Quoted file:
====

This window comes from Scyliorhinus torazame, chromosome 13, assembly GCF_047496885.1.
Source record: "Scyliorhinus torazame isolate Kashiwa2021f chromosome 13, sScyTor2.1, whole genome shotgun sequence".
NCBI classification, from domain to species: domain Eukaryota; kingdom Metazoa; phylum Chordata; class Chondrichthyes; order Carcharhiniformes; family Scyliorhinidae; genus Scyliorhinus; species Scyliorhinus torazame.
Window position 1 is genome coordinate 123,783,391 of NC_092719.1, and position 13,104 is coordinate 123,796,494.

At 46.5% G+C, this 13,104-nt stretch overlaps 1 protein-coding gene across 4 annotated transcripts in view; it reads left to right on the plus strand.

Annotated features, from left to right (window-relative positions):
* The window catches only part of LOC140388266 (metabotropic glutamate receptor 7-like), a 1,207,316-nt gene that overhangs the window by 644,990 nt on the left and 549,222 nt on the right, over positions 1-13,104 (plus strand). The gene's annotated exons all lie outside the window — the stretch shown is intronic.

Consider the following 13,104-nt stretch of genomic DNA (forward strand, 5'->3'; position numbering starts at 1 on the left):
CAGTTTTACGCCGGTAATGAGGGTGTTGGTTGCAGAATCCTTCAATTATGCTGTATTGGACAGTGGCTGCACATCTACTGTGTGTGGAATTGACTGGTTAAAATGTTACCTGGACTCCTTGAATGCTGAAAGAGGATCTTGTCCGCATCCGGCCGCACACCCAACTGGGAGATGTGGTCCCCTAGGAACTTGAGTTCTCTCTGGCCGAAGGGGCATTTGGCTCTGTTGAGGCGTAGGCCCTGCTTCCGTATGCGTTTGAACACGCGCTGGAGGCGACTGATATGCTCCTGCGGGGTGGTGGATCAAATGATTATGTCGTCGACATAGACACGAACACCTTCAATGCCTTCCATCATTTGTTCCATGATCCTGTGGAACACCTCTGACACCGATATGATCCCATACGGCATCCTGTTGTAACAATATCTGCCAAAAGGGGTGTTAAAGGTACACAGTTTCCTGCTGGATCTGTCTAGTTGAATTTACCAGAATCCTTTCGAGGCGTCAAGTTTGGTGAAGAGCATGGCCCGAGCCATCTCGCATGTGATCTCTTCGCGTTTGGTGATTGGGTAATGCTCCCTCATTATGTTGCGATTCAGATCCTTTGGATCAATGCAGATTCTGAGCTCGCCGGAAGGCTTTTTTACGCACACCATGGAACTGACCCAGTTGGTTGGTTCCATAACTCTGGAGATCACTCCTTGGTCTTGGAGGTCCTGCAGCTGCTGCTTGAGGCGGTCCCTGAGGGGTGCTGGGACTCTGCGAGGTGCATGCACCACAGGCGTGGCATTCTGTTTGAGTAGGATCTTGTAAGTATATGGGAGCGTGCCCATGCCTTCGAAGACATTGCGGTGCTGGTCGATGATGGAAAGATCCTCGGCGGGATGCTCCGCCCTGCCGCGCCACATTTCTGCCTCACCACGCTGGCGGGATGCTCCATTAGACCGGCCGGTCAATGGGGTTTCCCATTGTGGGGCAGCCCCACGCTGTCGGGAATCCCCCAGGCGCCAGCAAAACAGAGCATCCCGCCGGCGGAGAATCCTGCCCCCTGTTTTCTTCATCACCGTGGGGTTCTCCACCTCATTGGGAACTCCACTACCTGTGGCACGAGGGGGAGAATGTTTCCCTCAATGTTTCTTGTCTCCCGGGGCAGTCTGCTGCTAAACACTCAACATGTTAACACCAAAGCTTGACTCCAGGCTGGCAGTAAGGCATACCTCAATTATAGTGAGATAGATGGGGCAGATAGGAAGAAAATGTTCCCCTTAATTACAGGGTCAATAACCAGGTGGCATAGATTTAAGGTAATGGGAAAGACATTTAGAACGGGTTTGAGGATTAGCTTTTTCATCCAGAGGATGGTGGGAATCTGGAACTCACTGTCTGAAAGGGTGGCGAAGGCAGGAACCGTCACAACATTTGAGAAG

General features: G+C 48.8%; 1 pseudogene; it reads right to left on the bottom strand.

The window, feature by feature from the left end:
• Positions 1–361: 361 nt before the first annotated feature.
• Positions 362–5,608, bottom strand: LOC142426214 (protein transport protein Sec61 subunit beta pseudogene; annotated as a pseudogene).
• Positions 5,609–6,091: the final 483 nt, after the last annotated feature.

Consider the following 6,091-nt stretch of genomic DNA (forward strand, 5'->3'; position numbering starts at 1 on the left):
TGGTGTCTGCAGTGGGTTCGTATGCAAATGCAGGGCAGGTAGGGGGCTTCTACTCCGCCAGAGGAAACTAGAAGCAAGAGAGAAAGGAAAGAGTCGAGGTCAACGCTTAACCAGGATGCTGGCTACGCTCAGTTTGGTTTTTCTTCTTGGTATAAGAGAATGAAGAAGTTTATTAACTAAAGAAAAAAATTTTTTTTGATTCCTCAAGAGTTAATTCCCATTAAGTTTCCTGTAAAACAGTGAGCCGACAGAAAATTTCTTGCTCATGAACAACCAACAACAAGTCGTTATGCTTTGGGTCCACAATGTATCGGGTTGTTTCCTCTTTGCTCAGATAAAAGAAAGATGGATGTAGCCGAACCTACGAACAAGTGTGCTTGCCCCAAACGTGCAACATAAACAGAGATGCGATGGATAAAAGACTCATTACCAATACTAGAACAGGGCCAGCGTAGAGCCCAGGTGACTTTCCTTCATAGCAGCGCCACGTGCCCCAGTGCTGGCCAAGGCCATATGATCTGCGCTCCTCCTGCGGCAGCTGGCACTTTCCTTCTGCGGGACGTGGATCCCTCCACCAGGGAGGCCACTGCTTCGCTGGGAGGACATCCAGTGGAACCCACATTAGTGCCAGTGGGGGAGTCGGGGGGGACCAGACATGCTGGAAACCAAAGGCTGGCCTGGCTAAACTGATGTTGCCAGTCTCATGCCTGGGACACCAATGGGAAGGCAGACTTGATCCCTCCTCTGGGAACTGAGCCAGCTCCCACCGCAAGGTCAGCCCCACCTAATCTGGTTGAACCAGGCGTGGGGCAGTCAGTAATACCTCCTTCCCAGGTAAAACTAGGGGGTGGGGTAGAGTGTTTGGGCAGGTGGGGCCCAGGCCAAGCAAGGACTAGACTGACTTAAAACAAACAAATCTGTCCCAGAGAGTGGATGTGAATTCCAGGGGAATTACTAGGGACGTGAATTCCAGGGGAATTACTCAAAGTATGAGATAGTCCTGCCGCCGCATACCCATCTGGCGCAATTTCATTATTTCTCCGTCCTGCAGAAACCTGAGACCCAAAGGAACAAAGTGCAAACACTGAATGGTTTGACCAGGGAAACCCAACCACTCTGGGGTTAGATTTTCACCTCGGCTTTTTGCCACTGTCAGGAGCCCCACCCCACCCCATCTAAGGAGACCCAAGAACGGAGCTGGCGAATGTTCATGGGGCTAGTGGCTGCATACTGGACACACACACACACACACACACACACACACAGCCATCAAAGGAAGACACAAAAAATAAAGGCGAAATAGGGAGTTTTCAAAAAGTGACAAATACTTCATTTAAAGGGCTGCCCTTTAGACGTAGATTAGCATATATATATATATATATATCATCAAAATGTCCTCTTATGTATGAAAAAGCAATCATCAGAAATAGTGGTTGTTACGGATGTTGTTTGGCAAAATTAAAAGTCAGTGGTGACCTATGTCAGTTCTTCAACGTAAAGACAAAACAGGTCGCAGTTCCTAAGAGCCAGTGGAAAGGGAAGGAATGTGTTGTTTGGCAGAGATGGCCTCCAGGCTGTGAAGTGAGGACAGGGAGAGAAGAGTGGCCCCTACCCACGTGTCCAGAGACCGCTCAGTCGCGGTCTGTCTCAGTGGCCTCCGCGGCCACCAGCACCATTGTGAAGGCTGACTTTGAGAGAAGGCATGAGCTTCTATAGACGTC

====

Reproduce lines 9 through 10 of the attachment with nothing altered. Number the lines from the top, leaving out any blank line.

CAGTTTTACGCCGGTAATGAGGGTGTTGGTTGCAGAATCCTTCAATTATGCTGTATTGGACAGTGGCTGCACATCTACTGTGTGTGGAATTGACTGGTTAAAATGTTACCTGGACTCCTTGAATGCTGAAAGAGGATCTTGTCCGCATCCGGCCGCACACCCAACTGGGAGATGTGGTCCCCTAGGAACTTGAGTTCTCTCTGGCCGAAGGGGCATTTGGCTCTGTTGAGGCGTAGGCCCTGCTTCCGTATGCGTTTGAACACGCGCTGGAGGCGACTGATATGCTCCTGCGGGGTGGTGGATCAAATGATTATGTCGTCGACATAGACACGAACACCTTCAATGCCTTCCATCATTTGTTCCATGATCCTGTGGAACACCTCTGACACCGATATGATCCCATACGGCATCCTGTTGTAACAATATCTGCCAAAAGGGGTGTTAAAGGTACACAGTTTCCTGCTGGATCTGTCTAGTTGAATTTACCAGAATCCTTTCGAGGCGTCAAGTTTGGTGAAGAGCATGGCCCGAGCCATCTCGCATGTGATCTCTTCGCGTTTGGTGATTGGGTAATGCTCCCTCATTATGTTGCGATTCAGATCCTTTGGATCAATGCAGATTCTGAGCTCGCCGGAAGGCTTTTTTACGCACACCATGGAACTGACCCAGTTGGTTGGTTCCATAACTCTGGAGATCACTCCTTGGTCTTGGAGGTCCTGCAGCTGCTGCTTGAGGCGGTCCCTGAGGGGTGCTGGGACTCTGCGAGGTGCATGCACCACAGGCGTGGCATTCTGTTTGAGTAGGATCTTGTAAGTATATGGGAGCGTGCCCATGCCTTCGAAGACATTGCGGTGCTGGTCGATGATGGAAAGATCCTCGGCGGGATGCTCCGCCCTGCCGCGCCACATTTCTGCCTCACCACGCTGGCGGGATGCTCCATTAGACCGGCCGGTCAATGGGGTTTCCCATTGTGGGGCAGCCCCACGCTGTCGGGAATCCCCCAGGCGCCAGCAAAACAGAGCATCCCGCCGGCGGAGAATCCTGCCCCCTGTTTTCTTCATCACCGTGGGGTTCTCCACCTCATTGGGAACTCCACTACCTGTGGCACGAGGGGGAGAATGTTTCCCTCAATGTTTCTTGTCTCCCGGGGCAGTCTGCTGCTAAACACTCAACATGTTAACACCAAAGCTTGACTCCAGGCTGGCAGTAAGGCATACCTCAATTATAGTGAGATAGATGGGGCAGATAGGAAGAAAATGTTCCCCTTAATTACAGGGTCAATAACCAGGTGGCATAGATTTAAGGTAATGGGAAAGACATTTAGAACGGGTTTGAGGATTAGCTTTTTCATCCAGAGGATGGTGGGAATCTGGAACTCACTGTCTGAAAGGGTGGCGAAGGCAGGAACCGTCACAACATTTGAGAAG

General features: G+C 48.8%; 1 pseudogene; it reads right to left on the bottom strand.